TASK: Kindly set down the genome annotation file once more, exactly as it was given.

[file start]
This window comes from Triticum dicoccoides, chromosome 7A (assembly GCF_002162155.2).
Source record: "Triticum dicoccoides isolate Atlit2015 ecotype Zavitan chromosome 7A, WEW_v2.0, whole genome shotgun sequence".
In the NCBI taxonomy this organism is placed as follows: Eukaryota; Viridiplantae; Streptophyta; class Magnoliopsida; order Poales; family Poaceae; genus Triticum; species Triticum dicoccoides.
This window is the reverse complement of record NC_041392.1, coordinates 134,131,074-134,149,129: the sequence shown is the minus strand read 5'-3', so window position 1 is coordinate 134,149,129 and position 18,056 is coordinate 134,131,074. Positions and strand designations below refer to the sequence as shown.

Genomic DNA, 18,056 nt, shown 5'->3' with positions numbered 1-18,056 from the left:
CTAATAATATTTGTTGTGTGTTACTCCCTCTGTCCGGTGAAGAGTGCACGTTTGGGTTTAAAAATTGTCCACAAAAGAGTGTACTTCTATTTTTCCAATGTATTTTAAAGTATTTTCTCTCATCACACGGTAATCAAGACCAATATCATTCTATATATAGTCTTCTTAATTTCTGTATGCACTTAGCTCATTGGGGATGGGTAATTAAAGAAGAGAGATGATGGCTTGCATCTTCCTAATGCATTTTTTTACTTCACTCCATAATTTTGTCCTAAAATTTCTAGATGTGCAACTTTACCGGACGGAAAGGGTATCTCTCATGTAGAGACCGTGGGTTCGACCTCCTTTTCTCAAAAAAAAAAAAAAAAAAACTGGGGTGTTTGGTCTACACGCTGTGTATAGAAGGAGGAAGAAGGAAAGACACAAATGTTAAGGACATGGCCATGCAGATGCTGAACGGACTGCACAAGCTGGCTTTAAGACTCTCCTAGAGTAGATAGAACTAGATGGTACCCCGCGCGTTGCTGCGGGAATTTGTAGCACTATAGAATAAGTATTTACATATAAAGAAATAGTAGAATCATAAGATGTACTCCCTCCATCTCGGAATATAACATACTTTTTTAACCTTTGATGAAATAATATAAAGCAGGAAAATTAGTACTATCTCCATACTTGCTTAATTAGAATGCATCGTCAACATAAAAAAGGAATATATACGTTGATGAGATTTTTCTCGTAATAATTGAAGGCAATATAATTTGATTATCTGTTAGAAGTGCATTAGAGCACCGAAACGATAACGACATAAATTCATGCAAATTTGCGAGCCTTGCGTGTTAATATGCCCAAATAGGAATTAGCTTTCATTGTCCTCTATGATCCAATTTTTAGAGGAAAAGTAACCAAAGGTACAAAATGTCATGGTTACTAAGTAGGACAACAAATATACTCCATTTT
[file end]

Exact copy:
This window comes from Triticum dicoccoides, chromosome 7A (assembly GCF_002162155.2).
Source record: "Triticum dicoccoides isolate Atlit2015 ecotype Zavitan chromosome 7A, WEW_v2.0, whole genome shotgun sequence".
In the NCBI taxonomy this organism is placed as follows: Eukaryota; Viridiplantae; Streptophyta; class Magnoliopsida; order Poales; family Poaceae; genus Triticum; species Triticum dicoccoides.
This window is the reverse complement of record NC_041392.1, coordinates 134,131,074-134,149,129: the sequence shown is the minus strand read 5'-3', so window position 1 is coordinate 134,149,129 and position 18,056 is coordinate 134,131,074. Positions and strand designations below refer to the sequence as shown.

Genomic DNA, 18,056 nt, shown 5'->3' with positions numbered 1-18,056 from the left:
CTAATAATATTTGTTGTGTGTTACTCCCTCTGTCCGGTGAAGAGTGCACGTTTGGGTTTAAAAATTGTCCACAAAAGAGTGTACTTCTATTTTTCCAATGTATTTTAAAGTATTTTCTCTCATCACACGGTAATCAAGACCAATATCATTCTATATATAGTCTTCTTAATTTCTGTATGCACTTAGCTCATTGGGGATGGGTAATTAAAGAAGAGAGATGATGGCTTGCATCTTCCTAATGCATTTTTTTACTTCACTCCATAATTTTGTCCTAAAATTTCTAGATGTGCAACTTTACCGGACGGAAAGGGTATCTCTCATGTAGAGACCGTGGGTTCGACCTCCTTTTCTCAAAAAAAAAAAAAAAAAAACTGGGGTGTTTGGTCTACACGCTGTGTATAGAAGGAGGAAGAAGGAAAGACACAAATGTTAAGGACATGGCCATGCAGATGCTGAACGGACTGCACAAGCTGGCTTTAAGACTCTCCTAGAGTAGATAGAACTAGATGGTACCCCGCGCGTTGCTGCGGGAATTTGTAGCACTATAGAATAAGTATTTACATATAAAGAAATAGTAGAATCATAAGATGTACTCCCTCCATCTCGGAATATAACATACTTTTTTAACCTTTGATGAAATAATATAAAGCAGGAAAATTAGTACTATCTCCATACTTGCTTAATTAGAATGCATCGTCAACATAAAAAAGGAATATATACGTTGATGAGATTTTTCTCGTAATAATTGAAGGCAATATAATTTGATTATCTGTTAGAAGTGCATTAGAGCACCGAAACGATAACGACATAAATTCATGCAAATTTGCGAGCCTTGCGTGTTAATATGCCCAAATAGGAATTAGCTTTCATTGTCCTCTATGATCCAATTTTTAGAGGAAAAGTAACCAAAGGTACAAAATGTCATGGTTACTAAGTAGGACAACAAATATACTCCATTTT